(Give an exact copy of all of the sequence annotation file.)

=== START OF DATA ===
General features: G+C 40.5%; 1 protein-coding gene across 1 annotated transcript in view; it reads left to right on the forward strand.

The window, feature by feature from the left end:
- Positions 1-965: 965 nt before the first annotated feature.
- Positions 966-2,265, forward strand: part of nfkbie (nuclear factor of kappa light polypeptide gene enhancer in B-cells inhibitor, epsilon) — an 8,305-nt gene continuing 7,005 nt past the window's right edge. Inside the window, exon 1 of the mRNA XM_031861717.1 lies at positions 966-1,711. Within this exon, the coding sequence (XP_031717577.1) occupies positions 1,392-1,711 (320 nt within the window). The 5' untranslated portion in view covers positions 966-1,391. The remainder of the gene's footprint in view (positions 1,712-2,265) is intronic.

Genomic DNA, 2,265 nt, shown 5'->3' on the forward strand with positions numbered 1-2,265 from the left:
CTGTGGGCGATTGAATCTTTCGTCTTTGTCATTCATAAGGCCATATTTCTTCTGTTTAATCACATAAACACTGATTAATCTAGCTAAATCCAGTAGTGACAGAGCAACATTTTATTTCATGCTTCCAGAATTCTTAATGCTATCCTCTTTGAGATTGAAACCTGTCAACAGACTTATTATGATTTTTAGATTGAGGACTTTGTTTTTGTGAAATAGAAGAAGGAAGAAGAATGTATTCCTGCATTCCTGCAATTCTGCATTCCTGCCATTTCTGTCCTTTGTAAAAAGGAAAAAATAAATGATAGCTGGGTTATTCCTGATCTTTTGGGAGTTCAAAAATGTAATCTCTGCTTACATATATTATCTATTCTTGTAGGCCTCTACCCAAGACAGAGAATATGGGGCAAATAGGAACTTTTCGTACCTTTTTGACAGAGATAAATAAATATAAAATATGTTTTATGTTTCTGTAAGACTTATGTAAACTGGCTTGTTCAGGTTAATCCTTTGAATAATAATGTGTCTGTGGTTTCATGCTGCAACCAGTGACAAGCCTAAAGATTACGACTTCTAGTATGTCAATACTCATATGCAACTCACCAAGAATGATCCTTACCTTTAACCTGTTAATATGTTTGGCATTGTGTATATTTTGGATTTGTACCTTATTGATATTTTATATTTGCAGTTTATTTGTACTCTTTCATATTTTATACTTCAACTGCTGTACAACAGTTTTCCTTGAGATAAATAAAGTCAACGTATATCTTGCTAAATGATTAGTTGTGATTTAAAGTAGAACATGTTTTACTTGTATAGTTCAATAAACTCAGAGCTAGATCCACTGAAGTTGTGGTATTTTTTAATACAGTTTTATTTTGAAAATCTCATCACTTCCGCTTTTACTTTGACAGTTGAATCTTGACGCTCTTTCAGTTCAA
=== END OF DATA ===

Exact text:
General features: G+C 40.5%; 1 protein-coding gene across 1 annotated transcript in view; it reads left to right on the forward strand.

The window, feature by feature from the left end:
- Positions 1-965: 965 nt before the first annotated feature.
- Positions 966-2,265, forward strand: part of nfkbie (nuclear factor of kappa light polypeptide gene enhancer in B-cells inhibitor, epsilon) — an 8,305-nt gene continuing 7,005 nt past the window's right edge. Inside the window, exon 1 of the mRNA XM_031861717.1 lies at positions 966-1,711. Within this exon, the coding sequence (XP_031717577.1) occupies positions 1,392-1,711 (320 nt within the window). The 5' untranslated portion in view covers positions 966-1,391. The remainder of the gene's footprint in view (positions 1,712-2,265) is intronic.

Genomic DNA, 2,265 nt, shown 5'->3' on the forward strand with positions numbered 1-2,265 from the left:
CTGTGGGCGATTGAATCTTTCGTCTTTGTCATTCATAAGGCCATATTTCTTCTGTTTAATCACATAAACACTGATTAATCTAGCTAAATCCAGTAGTGACAGAGCAACATTTTATTTCATGCTTCCAGAATTCTTAATGCTATCCTCTTTGAGATTGAAACCTGTCAACAGACTTATTATGATTTTTAGATTGAGGACTTTGTTTTTGTGAAATAGAAGAAGGAAGAAGAATGTATTCCTGCATTCCTGCAATTCTGCATTCCTGCCATTTCTGTCCTTTGTAAAAAGGAAAAAATAAATGATAGCTGGGTTATTCCTGATCTTTTGGGAGTTCAAAAATGTAATCTCTGCTTACATATATTATCTATTCTTGTAGGCCTCTACCCAAGACAGAGAATATGGGGCAAATAGGAACTTTTCGTACCTTTTTGACAGAGATAAATAAATATAAAATATGTTTTATGTTTCTGTAAGACTTATGTAAACTGGCTTGTTCAGGTTAATCCTTTGAATAATAATGTGTCTGTGGTTTCATGCTGCAACCAGTGACAAGCCTAAAGATTACGACTTCTAGTATGTCAATACTCATATGCAACTCACCAAGAATGATCCTTACCTTTAACCTGTTAATATGTTTGGCATTGTGTATATTTTGGATTTGTACCTTATTGATATTTTATATTTGCAGTTTATTTGTACTCTTTCATATTTTATACTTCAACTGCTGTACAACAGTTTTCCTTGAGATAAATAAAGTCAACGTATATCTTGCTAAATGATTAGTTGTGATTTAAAGTAGAACATGTTTTACTTGTATAGTTCAATAAACTCAGAGCTAGATCCACTGAAGTTGTGGTATTTTTTAATACAGTTTTATTTTGAAAATCTCATCACTTCCGCTTTTACTTTGACAGTTGAATCTTGACGCTCTTTCAGTTCAA